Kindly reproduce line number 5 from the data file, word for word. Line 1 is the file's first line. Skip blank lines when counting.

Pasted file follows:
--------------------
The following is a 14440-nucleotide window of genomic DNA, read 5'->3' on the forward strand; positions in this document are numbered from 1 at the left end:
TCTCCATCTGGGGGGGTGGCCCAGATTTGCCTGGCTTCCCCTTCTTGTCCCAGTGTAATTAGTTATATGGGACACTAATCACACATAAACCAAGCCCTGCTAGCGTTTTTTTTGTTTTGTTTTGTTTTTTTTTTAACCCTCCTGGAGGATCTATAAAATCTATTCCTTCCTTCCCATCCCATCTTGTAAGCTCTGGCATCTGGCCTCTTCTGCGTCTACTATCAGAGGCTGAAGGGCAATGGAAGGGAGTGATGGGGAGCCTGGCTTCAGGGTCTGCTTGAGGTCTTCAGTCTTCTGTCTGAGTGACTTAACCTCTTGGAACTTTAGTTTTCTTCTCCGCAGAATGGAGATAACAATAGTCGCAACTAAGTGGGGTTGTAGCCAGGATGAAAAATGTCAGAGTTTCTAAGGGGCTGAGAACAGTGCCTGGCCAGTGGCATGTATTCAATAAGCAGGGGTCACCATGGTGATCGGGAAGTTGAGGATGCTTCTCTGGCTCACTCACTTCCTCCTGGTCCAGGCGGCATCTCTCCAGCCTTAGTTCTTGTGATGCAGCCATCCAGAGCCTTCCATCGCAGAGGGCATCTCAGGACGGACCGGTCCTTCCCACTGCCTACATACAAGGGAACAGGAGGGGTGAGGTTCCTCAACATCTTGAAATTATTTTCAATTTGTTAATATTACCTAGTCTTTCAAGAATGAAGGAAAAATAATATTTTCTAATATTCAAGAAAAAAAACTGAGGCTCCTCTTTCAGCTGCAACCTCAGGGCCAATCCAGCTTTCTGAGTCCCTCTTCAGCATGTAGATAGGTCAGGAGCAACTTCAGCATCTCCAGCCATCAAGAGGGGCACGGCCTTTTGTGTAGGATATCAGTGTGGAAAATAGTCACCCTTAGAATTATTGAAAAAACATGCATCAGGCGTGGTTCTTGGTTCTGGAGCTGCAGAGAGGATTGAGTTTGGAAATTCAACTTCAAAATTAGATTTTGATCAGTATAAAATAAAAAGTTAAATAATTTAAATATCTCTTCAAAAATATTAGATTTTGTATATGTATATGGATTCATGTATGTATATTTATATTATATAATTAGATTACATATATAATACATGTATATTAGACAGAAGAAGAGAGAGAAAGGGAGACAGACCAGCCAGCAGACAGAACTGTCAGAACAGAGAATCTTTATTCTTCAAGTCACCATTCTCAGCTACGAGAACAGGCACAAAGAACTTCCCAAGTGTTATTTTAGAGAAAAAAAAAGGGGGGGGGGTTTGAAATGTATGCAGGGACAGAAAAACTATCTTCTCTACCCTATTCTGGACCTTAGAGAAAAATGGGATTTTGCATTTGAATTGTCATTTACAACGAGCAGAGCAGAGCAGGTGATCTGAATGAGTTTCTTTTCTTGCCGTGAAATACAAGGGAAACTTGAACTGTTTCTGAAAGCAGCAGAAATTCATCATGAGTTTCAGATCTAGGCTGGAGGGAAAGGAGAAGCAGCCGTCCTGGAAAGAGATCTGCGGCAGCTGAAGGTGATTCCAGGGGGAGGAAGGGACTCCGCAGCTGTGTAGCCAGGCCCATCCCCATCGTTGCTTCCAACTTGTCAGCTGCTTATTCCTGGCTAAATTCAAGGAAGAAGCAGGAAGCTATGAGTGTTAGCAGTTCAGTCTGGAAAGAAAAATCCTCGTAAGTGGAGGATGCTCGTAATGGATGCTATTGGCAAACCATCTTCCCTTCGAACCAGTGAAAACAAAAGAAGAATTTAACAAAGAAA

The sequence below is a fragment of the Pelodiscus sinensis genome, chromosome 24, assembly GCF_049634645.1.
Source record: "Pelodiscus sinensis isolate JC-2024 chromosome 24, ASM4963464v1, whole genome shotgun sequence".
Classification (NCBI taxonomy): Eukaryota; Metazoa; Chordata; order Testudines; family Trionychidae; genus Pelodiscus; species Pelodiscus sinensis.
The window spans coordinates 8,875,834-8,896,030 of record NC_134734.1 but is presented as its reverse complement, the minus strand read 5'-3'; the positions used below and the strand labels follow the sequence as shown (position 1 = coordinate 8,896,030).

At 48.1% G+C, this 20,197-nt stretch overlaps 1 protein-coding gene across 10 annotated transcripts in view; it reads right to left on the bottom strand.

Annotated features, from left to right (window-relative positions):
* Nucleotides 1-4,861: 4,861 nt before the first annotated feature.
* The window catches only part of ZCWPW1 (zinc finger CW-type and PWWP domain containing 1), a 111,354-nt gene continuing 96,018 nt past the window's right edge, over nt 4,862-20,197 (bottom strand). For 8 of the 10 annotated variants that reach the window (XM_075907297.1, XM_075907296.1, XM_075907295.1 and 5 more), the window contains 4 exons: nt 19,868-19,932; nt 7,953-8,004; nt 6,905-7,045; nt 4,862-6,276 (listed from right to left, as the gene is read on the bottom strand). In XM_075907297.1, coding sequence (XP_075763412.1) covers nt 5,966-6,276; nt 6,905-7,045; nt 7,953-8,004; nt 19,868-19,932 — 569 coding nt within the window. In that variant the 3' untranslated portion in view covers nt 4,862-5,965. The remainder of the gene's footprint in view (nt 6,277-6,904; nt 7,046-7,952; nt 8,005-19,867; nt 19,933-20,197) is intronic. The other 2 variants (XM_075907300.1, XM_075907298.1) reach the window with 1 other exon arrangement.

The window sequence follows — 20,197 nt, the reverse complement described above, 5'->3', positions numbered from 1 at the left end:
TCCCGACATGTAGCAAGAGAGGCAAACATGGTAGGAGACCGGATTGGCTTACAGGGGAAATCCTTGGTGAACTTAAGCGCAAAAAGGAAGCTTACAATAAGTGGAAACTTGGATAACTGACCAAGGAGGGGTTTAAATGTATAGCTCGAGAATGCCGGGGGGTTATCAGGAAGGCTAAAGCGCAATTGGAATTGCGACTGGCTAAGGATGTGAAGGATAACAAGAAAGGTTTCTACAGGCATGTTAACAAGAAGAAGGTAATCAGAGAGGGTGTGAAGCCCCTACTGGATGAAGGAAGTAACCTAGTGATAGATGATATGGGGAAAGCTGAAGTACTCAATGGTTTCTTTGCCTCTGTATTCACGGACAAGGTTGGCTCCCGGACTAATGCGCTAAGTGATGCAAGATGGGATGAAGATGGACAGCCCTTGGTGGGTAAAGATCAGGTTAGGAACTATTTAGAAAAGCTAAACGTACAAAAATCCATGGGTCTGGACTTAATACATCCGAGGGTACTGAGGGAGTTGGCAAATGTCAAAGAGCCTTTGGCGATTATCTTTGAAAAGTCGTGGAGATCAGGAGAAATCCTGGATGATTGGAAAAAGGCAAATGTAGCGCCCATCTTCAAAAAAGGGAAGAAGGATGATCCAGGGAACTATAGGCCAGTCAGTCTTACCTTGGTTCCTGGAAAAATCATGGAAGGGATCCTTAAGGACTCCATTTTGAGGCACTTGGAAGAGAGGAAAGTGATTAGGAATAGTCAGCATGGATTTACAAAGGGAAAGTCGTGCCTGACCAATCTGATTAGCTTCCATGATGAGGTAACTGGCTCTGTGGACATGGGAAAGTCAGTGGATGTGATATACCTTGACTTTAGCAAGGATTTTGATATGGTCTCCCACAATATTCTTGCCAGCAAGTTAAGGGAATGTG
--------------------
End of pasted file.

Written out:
Classification (NCBI taxonomy): Eukaryota; Metazoa; Chordata; order Testudines; family Trionychidae; genus Pelodiscus; species Pelodiscus sinensis.